Minority Media is a Montreal-based studio known for producing what it calls “empathy games” – games that tug at the heart strings instead of relying on adrenaline. While one might think, at first glance, that a VR game about dinosaurs is an odd fit for that mandate, the emotional power of the Minority brand is alive and well in Time Machine VR. As the name suggests, Time Machine VR puts the player in control of a time machine, with the task of going back to prehistoric times to study dinosaurs, up close and personal. The demo starts in calibration and training, easing you into the VR experience before giving you the first taste of the game’s fictional setting: a large, appropriately cold, lab and transportation hub where you meet the female doctor who is the head of the program. Transmissions from this doctor reminded me of the messages from characters in Myst, and it’s in this short scene that the hints of the emotional core of the game come to the surface. “I wish I could go with you.” the doctor sighs, and I immediately started wondering why she couldn’t. I suspect this is central to the story of the game.
In Time Machine VR, time travel is described as being so ugly and horrifying that the time travel pod blocks out the images in the interests of the player’s sanity. There are, therefore, moments of near-total darkness that actually work quite well in setting the stage for the marine settings to come. The targets of your research are large, hungry, aquatic dinosaurs who don’t especially like you probing and scanning them, so the game provides you with a time stop mechanic so you can get up close and scan dinosaur eyes, give a pregnant dinosaur an ultrasound, and even float into the mouth of a giant prehistoric fish to scan its gills… without ending up like some Ahab wannabe in the belly of a Jurassic whale.
It’s hard to describe the wonder-inducing quality of these dinosaur encounters. The best thing I can compare it to is to Ellen’s Energy Adventure at Walt Disney World’s EPCOT Center, where you ride a slow-moving cart through an animatronic dinosaur show. Time Machine VR also gives you moments of Jurassic Park too: predators eat prey leaving blood clouds in the water, staring down the the unnerving reptilian eye of a dinosaur which you have to scan from less than ten feet away. It’s undeniably cool and awe inspiring.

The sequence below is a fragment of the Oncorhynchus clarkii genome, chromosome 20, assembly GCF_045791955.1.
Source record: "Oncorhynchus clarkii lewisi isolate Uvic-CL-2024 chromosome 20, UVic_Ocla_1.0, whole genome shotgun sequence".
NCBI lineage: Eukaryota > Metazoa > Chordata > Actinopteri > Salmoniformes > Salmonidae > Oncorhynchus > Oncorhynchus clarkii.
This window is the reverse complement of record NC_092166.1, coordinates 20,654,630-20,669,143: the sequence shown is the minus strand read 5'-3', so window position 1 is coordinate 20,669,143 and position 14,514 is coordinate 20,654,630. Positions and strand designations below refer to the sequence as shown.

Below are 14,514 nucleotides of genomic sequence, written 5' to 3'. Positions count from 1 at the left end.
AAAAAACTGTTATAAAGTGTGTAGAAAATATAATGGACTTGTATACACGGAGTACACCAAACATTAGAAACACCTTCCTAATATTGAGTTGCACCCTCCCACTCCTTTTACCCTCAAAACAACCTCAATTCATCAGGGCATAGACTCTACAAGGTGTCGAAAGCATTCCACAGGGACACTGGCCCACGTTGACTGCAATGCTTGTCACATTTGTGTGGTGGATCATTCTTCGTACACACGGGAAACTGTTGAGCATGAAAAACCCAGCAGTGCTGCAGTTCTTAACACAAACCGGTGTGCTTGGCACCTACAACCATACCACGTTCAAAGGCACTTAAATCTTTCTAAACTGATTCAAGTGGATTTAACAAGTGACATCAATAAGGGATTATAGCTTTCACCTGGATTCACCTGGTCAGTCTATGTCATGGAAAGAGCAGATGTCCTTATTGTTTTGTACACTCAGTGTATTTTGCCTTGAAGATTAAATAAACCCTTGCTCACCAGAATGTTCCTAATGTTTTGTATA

The other great thing about Time Machine VR is that, unlike other VR tech demos I tried at E3 2015, the game moves slowly and gently enough that it didn’t induce motion sickness. While the adrenaline pumping action of a virtual reality first person shooter or heist getaway car chase is thrilling, they’re also vaguely disorienting and nausea-inducing. VR that moves too fast makes me feel uncomfortably unbalanced until I adjust to the visual sensation of moving without actually moving. Time Machine VR‘s slower, floating movements were much easier on my system, and didn’t threaten to make me throw up the granola bars I survived on during E3. It will be even better with the Oculus Touch controllers, since the hand positioning of the player’s virtual body will be closer to the way you’re sitting in real life. Yes, you have a body in the game if you look down, and the hands move as you manipulate the controls. It’s all pretty cool.
The demo also throws you a curve ball at the end, teasing you with an underwater Stonehenge-style structure that the player is, according to the fictional reality of the game, not supposed to see. Moments like this are indicators that the game is actually a game, and not just a kid-friendly dinosaur viewing simulator. Essentially, Time Machine VR is a game that makes VR relevant instead of a gimmicky way to view existing game content, and it respects the players comfort enough that you won’t end a play session by reaching for the Gravol.